Fiction, Science Fiction

Book #32: Station Eleven

I like post-apocalyptic fiction, but I am a bit burned out by it.  I can tell how burned out because I’ve now waited a few months to write this post and I can barely remember what this book is about.  An airport?  Something with comic books?  What I do remember is that Station Eleven by Emily St. John Mandel seems to me to be more about the intersections of the lives of people who knew the actor who dies at the beginning on the novel than the apocalypse that takes place.  And that’s fine.  It seems almost silly to have the apocalypse in there at all, really.  It does up the stakes and create the environment to have a traveling, Shakespeare-performing orchestra, though.  Since that’s my secret dream retirement plan, sans worldwide plague, I liked that addition.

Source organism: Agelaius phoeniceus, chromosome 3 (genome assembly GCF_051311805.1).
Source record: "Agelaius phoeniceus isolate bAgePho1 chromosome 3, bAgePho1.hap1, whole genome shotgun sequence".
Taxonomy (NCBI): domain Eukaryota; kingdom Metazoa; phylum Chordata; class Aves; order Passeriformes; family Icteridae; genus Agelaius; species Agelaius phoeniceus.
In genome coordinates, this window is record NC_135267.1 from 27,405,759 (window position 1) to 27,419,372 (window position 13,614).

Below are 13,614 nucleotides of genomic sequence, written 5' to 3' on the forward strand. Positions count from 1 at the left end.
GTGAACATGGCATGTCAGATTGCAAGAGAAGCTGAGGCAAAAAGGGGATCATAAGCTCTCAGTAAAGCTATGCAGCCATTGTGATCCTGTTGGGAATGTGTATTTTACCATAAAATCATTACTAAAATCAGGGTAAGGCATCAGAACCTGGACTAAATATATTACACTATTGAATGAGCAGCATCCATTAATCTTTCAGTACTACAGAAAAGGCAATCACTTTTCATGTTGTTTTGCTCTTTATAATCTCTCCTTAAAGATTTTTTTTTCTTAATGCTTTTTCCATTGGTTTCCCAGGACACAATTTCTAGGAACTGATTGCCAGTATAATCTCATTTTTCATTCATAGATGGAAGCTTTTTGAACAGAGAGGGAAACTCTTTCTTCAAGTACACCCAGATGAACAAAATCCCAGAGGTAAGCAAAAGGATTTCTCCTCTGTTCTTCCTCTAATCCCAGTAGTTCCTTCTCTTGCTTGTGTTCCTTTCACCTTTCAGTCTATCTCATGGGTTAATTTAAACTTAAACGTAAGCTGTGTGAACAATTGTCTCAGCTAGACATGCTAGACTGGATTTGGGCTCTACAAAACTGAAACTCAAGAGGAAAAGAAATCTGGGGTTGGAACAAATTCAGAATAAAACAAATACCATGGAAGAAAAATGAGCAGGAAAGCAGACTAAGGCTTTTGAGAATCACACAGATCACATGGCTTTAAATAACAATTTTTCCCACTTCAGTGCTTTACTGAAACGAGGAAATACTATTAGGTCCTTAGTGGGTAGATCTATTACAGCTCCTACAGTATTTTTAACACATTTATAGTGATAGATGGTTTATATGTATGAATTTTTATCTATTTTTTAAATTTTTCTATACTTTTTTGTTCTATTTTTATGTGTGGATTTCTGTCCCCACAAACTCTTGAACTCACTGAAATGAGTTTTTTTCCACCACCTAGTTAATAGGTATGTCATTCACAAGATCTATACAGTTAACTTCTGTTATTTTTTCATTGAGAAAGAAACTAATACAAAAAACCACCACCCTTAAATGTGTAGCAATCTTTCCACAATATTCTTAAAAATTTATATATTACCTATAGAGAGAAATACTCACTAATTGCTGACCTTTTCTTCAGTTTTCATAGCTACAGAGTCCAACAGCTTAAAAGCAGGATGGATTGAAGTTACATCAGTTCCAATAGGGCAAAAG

I have nothing particularly bad to say about the book, but if you’re looking for good apocalyptic fiction, I can think of a few examples that are better.  If you’re looking for beautiful writing, I can think of several examples that are better.  The book doesn’t commit any particular wrongs, but I wasn’t as moved by it as by something like The Road by Cormac McCarthy.

Goodreads rating: 3 stars


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